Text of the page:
Public Interest Projects is pleased to serve as the fiscal sponsor for a one-of-a-kind digital platform called InsideClimate News. Please click here for their op-ed in the New York Times on a recent environmental disaster.
You are invited to attend the inauguration of Public Interest Projects’ Learning Institute, as funders and advocates convene to take stock of philanthropy and advocacy in the current political and economic time, and look to the future for effective strategies, inspiration and hope.
“Tough Times in Social Justice Philanthropy: Strategic Impact Through Collaboration, Capacity and Alliances,” will gather more than a hundred funders and advocates in New York, September 27-28, 2012, for an interactive exploration of innovative models of collaboration; effective capacity building services to advance social justice; and impactful alliance building funding.
Setting the stage for the Institute is the charged political moment of major Supreme Court rulings on immigration and juvenile life without parole, “states rights,” a sluggish economy, assaults on access to educational opportunities, civil liberties and Democratic values, changing tax codes, and election year rhetoric.
These and other topics will be addressed at the two-day Institute. Institute workshops and speakers have been announced, a special cultural session and performances will be featured, and even N.Y. City “Vendy” award-winning ethnic food truck purveyors will be on hand to serve delicious food.
Highlights of the Institute will include:
• “Conversation Across Generations and Movements — Strategies, Struggles and Aspirations:” Hear advocates of different ages and across issues share strategies and what inspires them as they emerge from recent Supreme Court battles against juvenile life without parole and immigration, and struggle for LGBT marriage equality and against voter suppression. Invited speakers include Bernardine Dohrn of Northwestern University; Eliseo Medina of SEIU; Albert Sykes of the Young People’s Project; Kim McGill of the Youth Justice Coalition/FREE L.A. High School; Tania Unzueta of Immigrant Youth Justice League/National Coming Out of the Shadows Day; and others. Facilitated by Mallika Dutt, Founder, President and CEO of Breakthrough and Board member of Public Interest Projects.
• “Spotlight on the Southeast:” Every major social justice issue in the U.S. – education, immigration, human rights, environmental justice, voter suppression, LGBT marriage equality – is playing out across state governments, especially in the South. An interactive training and political overview by Chris Kromm of the Institute for Southern Studies will provide Institute participants with data on important developments in the region that have national consequences. Also featured are Leroy Johnson of Southern Echo; Monique Harden of Advocates for Environmental Human Rights; and Sean Kosofsky of Blueprint North Carolina, among other invited speakers.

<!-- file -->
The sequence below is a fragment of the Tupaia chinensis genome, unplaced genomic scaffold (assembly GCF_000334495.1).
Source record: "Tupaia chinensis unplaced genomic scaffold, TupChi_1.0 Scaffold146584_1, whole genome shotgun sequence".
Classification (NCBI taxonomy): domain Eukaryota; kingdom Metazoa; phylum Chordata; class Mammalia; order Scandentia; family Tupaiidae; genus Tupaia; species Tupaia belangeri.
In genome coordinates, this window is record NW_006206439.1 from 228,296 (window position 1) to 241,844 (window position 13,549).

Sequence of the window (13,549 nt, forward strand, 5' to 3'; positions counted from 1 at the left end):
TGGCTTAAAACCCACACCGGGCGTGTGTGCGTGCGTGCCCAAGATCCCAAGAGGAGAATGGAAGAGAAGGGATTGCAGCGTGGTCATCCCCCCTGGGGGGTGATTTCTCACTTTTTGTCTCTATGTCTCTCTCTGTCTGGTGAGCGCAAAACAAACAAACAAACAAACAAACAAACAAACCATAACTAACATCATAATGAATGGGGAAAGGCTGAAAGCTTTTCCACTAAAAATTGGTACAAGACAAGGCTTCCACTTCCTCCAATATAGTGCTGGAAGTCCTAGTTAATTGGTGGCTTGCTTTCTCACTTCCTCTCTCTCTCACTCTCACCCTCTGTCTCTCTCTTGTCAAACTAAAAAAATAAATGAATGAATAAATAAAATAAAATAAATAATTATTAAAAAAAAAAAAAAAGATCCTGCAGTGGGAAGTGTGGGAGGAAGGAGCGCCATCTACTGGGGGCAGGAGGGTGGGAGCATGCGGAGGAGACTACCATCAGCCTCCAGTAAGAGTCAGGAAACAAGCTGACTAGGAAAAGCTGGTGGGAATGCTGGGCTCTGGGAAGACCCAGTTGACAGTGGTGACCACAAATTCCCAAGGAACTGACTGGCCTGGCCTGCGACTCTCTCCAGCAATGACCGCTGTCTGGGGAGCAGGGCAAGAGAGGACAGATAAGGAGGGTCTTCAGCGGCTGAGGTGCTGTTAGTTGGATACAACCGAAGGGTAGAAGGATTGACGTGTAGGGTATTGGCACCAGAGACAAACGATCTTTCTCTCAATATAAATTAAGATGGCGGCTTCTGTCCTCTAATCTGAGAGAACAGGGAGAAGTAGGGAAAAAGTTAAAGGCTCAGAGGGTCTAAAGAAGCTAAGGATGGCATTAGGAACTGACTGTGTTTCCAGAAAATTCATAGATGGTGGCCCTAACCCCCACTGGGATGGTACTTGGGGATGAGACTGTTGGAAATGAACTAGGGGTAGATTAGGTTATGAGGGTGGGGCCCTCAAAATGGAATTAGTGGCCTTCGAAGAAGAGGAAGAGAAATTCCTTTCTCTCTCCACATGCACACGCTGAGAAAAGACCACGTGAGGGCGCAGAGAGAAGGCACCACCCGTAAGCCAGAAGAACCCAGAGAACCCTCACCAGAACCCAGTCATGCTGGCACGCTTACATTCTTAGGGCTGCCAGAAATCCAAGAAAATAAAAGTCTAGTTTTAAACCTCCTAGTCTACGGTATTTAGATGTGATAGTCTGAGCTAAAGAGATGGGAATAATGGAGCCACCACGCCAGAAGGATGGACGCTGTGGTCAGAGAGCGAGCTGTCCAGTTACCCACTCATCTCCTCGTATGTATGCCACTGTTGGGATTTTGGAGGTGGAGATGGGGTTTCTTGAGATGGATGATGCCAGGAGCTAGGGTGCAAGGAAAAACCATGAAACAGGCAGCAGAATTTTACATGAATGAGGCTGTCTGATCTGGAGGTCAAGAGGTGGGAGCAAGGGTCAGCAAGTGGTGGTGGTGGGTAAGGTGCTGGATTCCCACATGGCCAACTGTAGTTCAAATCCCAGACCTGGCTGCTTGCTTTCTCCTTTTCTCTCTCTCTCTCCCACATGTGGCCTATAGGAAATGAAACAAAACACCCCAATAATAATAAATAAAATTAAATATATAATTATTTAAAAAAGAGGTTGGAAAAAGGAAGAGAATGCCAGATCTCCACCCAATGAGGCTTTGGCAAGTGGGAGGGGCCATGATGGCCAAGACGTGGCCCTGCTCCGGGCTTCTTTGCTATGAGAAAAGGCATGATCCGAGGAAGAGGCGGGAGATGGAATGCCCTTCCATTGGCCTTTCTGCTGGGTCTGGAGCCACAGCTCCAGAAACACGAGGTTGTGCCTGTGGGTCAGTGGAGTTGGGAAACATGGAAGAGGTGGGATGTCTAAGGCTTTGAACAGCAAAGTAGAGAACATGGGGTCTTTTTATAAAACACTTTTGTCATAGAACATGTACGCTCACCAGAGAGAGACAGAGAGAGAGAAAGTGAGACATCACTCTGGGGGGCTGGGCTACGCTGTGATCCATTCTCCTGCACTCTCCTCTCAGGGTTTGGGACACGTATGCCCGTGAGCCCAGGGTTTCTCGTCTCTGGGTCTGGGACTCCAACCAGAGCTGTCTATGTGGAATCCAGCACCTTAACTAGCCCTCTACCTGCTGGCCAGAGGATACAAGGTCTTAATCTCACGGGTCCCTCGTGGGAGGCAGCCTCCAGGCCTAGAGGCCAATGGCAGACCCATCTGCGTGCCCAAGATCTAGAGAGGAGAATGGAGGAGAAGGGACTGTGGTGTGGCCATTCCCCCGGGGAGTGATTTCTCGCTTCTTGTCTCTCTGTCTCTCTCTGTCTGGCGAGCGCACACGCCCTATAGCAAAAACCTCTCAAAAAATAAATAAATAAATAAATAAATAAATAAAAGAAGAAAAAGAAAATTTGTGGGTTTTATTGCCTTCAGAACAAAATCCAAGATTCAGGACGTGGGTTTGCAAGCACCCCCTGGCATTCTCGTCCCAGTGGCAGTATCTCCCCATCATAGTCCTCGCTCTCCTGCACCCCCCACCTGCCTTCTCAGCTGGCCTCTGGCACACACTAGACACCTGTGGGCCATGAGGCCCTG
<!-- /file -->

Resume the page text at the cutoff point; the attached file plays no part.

• “Alliance-Building Success Stories — Youth Leaders Fighting Harsh School Discipline Policies, Protecting LGBTQ Rights, and Advocating for Immigrant Rights:” A case study of how youth organizers are finding common cause across issues, the role of strategic alliance building, and how the growing alliances can inform grantmaking. Featuring Fernando Martinez of Dignity in Schools Campaign and Leslie Herod of the Gill Foundation, among others.
• “Sound-Byte” Sessions and ‘Funder Ignite’ Talks:” Hear leading experts on social media, arts and culture, and “scaling up” through membership services that will share thoughts and ideas for social justice philanthropy and advocacy in fun, interactive settings. A thought-provoking Funder Ignite session on “Reading the Tea Leaves: What Does the Future Hold for Social Justice Philanthropy?” will give donor partners an opportunity to share their 2013 priorities.
• Inspiring Closing Plenary: Rounding out the program will be a closing plenary spotlighting intersections between education rights and civil rights issues, and identifying key opportunities that exist for social justice philanthropy, featuring education scholar Pedro Noguera of New York University.
• Special Arts and Culture Focus: Digital artist and printmaker Favianna Rodriquez; artist/author/agitator Gan Golan; and comedian/writer/actor/director Negin Farsad will discuss models for connecting artists to movements for social change.
The Institute will be held at the Penthouse Floor meeting room, 434 West 33rd Street in NY.
More details will follow. Registration is limited. This is a Donor Institute. Other participants will be accommodated as space permits. To register, and for more information, please contact Cathy Block at Public Interest Projects, email@example.com.